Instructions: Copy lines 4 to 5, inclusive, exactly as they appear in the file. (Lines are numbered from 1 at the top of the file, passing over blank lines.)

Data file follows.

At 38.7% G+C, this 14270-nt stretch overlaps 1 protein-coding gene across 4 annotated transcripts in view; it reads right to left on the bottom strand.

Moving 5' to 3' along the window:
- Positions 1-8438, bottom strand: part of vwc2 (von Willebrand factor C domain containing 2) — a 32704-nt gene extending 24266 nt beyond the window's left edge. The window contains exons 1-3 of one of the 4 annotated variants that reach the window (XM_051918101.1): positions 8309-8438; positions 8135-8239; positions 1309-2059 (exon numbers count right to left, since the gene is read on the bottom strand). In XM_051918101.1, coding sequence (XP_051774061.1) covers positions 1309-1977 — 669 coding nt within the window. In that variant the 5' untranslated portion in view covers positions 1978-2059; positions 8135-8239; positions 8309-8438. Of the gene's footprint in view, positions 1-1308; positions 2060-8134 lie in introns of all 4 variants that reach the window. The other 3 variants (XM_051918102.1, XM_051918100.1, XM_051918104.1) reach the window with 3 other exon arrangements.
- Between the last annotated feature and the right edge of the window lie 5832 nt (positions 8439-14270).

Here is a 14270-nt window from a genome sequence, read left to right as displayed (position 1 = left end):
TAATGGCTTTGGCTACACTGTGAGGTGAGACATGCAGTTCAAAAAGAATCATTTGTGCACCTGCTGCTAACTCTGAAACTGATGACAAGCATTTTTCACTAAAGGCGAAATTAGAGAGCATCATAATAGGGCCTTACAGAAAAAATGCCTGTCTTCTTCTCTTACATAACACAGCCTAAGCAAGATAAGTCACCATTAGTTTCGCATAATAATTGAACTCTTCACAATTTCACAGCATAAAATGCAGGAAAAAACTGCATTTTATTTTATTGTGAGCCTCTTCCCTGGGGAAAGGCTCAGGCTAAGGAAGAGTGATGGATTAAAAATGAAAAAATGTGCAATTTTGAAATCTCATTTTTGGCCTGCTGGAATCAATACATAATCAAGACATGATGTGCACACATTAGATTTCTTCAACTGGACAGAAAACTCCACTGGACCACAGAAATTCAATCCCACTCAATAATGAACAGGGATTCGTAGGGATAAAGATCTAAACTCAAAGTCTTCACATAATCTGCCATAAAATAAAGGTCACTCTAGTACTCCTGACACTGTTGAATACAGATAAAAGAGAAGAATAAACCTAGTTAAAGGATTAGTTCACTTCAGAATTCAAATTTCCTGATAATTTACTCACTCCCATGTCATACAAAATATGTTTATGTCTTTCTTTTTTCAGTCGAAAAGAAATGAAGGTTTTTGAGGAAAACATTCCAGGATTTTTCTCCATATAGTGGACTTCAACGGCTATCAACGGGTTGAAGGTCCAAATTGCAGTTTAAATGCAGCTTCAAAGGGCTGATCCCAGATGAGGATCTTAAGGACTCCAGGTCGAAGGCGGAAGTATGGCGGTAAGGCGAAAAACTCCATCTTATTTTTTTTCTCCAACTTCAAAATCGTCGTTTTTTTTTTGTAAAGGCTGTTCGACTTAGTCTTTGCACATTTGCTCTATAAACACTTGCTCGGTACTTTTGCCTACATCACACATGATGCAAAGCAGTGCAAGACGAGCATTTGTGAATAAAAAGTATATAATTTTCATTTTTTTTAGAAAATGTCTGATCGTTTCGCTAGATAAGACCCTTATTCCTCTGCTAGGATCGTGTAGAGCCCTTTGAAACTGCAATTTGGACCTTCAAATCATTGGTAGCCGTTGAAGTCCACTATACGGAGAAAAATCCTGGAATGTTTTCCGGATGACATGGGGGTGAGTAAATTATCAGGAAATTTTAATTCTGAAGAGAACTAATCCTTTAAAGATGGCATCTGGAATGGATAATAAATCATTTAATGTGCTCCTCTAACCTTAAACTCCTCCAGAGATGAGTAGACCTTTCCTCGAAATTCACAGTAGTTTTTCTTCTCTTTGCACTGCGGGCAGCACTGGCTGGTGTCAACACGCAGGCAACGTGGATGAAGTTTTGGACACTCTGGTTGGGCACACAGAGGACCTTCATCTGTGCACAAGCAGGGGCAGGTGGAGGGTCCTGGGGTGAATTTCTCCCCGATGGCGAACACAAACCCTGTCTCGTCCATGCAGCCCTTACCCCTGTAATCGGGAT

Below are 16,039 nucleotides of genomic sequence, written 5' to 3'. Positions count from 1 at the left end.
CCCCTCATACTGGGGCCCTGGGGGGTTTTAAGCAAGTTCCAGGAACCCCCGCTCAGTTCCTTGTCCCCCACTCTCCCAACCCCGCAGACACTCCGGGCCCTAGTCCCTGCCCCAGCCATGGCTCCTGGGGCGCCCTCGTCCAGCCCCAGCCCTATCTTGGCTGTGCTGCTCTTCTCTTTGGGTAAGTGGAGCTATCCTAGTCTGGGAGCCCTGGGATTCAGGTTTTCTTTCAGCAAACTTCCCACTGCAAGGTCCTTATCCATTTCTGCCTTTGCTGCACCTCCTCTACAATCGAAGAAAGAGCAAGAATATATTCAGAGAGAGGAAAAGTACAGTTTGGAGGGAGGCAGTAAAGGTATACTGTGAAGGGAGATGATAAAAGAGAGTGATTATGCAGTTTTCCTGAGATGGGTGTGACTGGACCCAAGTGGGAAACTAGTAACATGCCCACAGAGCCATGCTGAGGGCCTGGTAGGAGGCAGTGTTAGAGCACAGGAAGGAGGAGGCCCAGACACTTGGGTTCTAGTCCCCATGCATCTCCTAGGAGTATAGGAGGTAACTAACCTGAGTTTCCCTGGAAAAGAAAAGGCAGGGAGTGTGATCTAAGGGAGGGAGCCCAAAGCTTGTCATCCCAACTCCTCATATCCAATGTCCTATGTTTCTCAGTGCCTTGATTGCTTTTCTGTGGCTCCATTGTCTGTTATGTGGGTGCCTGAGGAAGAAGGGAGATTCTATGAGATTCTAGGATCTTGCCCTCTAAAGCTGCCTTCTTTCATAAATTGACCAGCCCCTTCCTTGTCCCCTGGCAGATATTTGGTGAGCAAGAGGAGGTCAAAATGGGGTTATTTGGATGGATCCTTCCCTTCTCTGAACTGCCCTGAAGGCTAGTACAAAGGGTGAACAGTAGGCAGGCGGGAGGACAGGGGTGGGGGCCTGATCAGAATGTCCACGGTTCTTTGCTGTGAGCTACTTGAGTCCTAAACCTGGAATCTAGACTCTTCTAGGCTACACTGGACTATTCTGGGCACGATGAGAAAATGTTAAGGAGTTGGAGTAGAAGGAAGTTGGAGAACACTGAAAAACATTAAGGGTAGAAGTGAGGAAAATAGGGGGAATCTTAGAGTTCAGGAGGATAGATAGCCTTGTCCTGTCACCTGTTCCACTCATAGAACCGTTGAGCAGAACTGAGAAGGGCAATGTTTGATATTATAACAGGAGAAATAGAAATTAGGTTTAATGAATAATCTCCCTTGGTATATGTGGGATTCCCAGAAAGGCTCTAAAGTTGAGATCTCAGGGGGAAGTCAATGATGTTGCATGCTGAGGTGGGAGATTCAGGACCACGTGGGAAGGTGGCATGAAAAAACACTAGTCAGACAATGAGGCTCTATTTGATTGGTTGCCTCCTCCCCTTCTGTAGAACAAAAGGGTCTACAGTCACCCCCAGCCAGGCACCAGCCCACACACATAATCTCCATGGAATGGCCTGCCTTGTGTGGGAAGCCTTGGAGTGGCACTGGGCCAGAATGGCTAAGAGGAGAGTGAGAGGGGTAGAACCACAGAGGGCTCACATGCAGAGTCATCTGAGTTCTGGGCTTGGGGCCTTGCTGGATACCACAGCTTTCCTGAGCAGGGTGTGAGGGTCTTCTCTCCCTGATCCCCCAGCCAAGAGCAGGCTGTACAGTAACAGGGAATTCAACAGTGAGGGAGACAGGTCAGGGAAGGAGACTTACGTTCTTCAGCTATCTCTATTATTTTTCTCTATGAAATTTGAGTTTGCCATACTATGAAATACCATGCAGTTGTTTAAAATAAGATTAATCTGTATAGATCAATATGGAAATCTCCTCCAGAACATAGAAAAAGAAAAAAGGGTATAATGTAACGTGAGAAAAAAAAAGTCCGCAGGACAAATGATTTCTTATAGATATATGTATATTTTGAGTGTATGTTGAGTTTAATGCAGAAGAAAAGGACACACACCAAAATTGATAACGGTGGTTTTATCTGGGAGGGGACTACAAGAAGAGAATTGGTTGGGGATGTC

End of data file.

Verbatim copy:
- Between the last annotated feature and the right edge of the window lie 5832 nt (positions 8439-14270).

Here is a 14270-nt window from a genome sequence, read left to right as displayed (position 1 = left end):